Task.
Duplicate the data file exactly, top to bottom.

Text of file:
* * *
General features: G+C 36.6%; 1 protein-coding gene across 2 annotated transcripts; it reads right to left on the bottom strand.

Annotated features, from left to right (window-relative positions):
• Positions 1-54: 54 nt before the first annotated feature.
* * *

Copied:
General features: G+C 36.6%; 1 protein-coding gene across 2 annotated transcripts; it reads right to left on the bottom strand.

Annotated features, from left to right (window-relative positions):
• Positions 1-54: 54 nt before the first annotated feature.